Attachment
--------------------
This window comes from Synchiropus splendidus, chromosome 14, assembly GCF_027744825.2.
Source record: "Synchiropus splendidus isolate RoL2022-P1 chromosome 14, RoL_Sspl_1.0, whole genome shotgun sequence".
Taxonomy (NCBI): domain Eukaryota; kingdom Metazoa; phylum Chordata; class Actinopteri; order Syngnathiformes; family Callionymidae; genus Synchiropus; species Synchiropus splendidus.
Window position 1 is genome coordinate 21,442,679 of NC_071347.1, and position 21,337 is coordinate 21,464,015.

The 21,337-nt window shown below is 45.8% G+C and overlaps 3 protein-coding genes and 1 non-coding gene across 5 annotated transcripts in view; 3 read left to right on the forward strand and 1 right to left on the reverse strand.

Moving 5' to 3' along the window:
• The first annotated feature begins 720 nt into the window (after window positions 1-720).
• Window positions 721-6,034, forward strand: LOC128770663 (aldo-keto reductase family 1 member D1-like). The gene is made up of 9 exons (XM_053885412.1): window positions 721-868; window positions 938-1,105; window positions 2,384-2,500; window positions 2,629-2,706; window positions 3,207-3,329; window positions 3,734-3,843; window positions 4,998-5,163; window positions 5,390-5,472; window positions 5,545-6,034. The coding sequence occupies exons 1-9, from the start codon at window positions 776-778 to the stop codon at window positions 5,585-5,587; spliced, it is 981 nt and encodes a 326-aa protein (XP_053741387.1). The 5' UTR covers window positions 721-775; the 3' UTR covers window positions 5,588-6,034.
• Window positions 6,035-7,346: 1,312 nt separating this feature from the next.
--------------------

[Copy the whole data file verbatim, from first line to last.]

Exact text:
This window comes from Synchiropus splendidus, chromosome 14, assembly GCF_027744825.2.
Source record: "Synchiropus splendidus isolate RoL2022-P1 chromosome 14, RoL_Sspl_1.0, whole genome shotgun sequence".
Taxonomy (NCBI): domain Eukaryota; kingdom Metazoa; phylum Chordata; class Actinopteri; order Syngnathiformes; family Callionymidae; genus Synchiropus; species Synchiropus splendidus.
Window position 1 is genome coordinate 21,442,679 of NC_071347.1, and position 21,337 is coordinate 21,464,015.

The 21,337-nt window shown below is 45.8% G+C and overlaps 3 protein-coding genes and 1 non-coding gene across 5 annotated transcripts in view; 3 read left to right on the forward strand and 1 right to left on the reverse strand.

Moving 5' to 3' along the window:
• The first annotated feature begins 720 nt into the window (after window positions 1-720).
• Window positions 721-6,034, forward strand: LOC128770663 (aldo-keto reductase family 1 member D1-like). The gene is made up of 9 exons (XM_053885412.1): window positions 721-868; window positions 938-1,105; window positions 2,384-2,500; window positions 2,629-2,706; window positions 3,207-3,329; window positions 3,734-3,843; window positions 4,998-5,163; window positions 5,390-5,472; window positions 5,545-6,034. The coding sequence occupies exons 1-9, from the start codon at window positions 776-778 to the stop codon at window positions 5,585-5,587; spliced, it is 981 nt and encodes a 326-aa protein (XP_053741387.1). The 5' UTR covers window positions 721-775; the 3' UTR covers window positions 5,588-6,034.
• Window positions 6,035-7,346: 1,312 nt separating this feature from the next.